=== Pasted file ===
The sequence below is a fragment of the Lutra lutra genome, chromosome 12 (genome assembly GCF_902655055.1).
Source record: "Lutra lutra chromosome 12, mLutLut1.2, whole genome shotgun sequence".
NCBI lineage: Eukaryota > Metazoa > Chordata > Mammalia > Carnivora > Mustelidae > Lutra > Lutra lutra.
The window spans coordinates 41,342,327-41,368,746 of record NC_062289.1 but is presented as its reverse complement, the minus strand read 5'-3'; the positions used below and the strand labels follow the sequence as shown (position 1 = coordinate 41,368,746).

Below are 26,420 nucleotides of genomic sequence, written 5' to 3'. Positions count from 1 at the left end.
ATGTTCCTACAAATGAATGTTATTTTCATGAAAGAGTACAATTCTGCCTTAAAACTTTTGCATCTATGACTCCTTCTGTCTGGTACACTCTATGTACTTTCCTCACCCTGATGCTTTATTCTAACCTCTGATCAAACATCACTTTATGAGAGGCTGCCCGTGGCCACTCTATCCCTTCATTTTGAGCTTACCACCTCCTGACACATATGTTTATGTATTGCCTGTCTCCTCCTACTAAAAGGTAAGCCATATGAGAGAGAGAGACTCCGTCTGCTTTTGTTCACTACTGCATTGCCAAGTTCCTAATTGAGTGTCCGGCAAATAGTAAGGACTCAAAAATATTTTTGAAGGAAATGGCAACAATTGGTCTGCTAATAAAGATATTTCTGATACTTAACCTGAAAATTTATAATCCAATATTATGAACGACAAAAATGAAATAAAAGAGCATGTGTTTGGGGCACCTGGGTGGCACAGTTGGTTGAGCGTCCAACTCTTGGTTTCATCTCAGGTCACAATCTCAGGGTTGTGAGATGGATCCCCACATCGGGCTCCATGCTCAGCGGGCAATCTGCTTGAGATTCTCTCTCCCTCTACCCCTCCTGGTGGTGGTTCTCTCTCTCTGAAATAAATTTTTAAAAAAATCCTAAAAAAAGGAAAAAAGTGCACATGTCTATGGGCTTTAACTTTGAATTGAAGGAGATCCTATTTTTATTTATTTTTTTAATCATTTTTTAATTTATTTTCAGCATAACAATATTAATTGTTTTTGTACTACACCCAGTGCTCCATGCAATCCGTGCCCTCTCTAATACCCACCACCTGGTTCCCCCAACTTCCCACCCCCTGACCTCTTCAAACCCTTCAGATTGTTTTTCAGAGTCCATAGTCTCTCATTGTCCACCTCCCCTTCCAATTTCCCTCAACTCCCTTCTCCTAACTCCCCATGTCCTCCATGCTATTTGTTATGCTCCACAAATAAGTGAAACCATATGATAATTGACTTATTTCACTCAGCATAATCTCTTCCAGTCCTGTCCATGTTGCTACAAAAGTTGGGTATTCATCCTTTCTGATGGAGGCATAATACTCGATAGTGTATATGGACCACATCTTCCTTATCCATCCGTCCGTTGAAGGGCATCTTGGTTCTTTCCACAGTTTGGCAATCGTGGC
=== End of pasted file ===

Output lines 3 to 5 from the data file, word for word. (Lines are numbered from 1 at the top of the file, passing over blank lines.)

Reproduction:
NCBI lineage: Eukaryota > Metazoa > Chordata > Mammalia > Carnivora > Mustelidae > Lutra > Lutra lutra.
The window spans coordinates 41,342,327-41,368,746 of record NC_062289.1 but is presented as its reverse complement, the minus strand read 5'-3'; the positions used below and the strand labels follow the sequence as shown (position 1 = coordinate 41,368,746).

Below are 26,420 nucleotides of genomic sequence, written 5' to 3'. Positions count from 1 at the left end.